"(22) Motor vehicle. All vehicles propelled by power (other than muscular power), trailers, semi-trailers, trailer coaches and trolley coaches, excepting, however, road rollers, and vehicles which operate only upon rails or tracks in place on the ground, or that travel through the air or that derive their motive power from overhead electric lines, farm tractors, farm trailers, and other machines and tools used in the production, harvesting and care of farm products."

F.S. Section 186.03(56), F.S.A., defines trailers as follows:

"(56) Trailer. Every vehicle without motive power, designed to carry property or passengers wholly on its own structure and to be drawn by a motor-vehicle."

The exemption of F.S. Section 320.081, F.S.A., "shall apply only to trailers and vehicles which are not self-propelled used for housing accommodations and known as trailer coaches."

The substance of the foregoing definitions of "motor vehicles" and "trailers" obtained in 1930 when Section 13, Article IX became a part of the Florida Constitution. We cannot seriously entertain the view that the people of Florida when they adopted Section 13, Article IX, understood or intended to mean that coach or house trailers primarily devoted to housing accommodations were per se "motor vehicles" under said constitutional provision.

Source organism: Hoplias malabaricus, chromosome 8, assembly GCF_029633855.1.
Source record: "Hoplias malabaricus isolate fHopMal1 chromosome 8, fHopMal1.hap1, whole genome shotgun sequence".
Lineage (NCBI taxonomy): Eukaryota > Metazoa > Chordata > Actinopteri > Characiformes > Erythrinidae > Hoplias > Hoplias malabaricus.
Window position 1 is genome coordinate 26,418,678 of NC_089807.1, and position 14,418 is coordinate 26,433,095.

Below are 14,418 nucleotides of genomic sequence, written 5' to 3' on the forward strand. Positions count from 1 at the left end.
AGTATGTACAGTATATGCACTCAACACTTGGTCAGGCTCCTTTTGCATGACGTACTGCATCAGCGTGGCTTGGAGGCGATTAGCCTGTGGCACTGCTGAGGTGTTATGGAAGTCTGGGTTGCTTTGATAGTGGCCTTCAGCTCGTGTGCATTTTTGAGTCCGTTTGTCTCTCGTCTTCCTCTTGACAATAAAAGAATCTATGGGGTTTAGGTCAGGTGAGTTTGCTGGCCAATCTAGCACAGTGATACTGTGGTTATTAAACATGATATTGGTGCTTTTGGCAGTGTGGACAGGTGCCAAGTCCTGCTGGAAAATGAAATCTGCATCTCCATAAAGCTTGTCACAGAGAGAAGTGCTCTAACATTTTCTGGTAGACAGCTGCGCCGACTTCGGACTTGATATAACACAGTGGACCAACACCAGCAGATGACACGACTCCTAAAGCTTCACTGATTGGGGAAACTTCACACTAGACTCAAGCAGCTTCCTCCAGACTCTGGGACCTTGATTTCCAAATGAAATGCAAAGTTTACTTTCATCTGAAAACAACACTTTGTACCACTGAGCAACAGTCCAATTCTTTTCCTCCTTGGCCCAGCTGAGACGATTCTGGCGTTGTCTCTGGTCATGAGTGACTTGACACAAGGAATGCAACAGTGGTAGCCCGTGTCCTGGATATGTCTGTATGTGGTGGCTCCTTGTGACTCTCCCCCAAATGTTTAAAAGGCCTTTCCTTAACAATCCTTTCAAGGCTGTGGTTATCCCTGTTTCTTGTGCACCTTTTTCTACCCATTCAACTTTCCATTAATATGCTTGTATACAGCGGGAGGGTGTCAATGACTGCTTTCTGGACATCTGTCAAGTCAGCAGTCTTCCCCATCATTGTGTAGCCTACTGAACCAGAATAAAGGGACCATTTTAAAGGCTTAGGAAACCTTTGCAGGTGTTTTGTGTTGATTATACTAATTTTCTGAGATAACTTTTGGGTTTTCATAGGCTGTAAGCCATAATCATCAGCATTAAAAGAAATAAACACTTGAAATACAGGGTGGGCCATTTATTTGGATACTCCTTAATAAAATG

Appellees rely upon our decisions in L.B. Smith Aircraft v. Green, Fla., 94 So. 2d 832, and Wood v. Club Transportation Service, Inc., 143 Fla. 449, 196 So. 843, in support of their contentions.

In L.B. Smith Aircraft v. Green, supra, it is stated: "The laws of this State treat aircraft as motor vehicles for purposes of tax exemption under Florida Constitution, Article IX, Section 13, F.S.A." The Court was referring in particular to F.S. Section 330.06(1), F.S.A. Aircraft have kindred similarities to motor vehicles in respect to their primary use and function and their propulsion and transportation. It is hardly a constitutional contradiction for the Legislature to treat aircraft operated in the airways the same as it does motor vehicles operated over the highways for ad valorem tax exemption purposes. But when the exemption of Section 13, Article IX is sought to be applied to trailers used primarily for housing purposes, the legislative prerogative goes beyond legitimate bounds.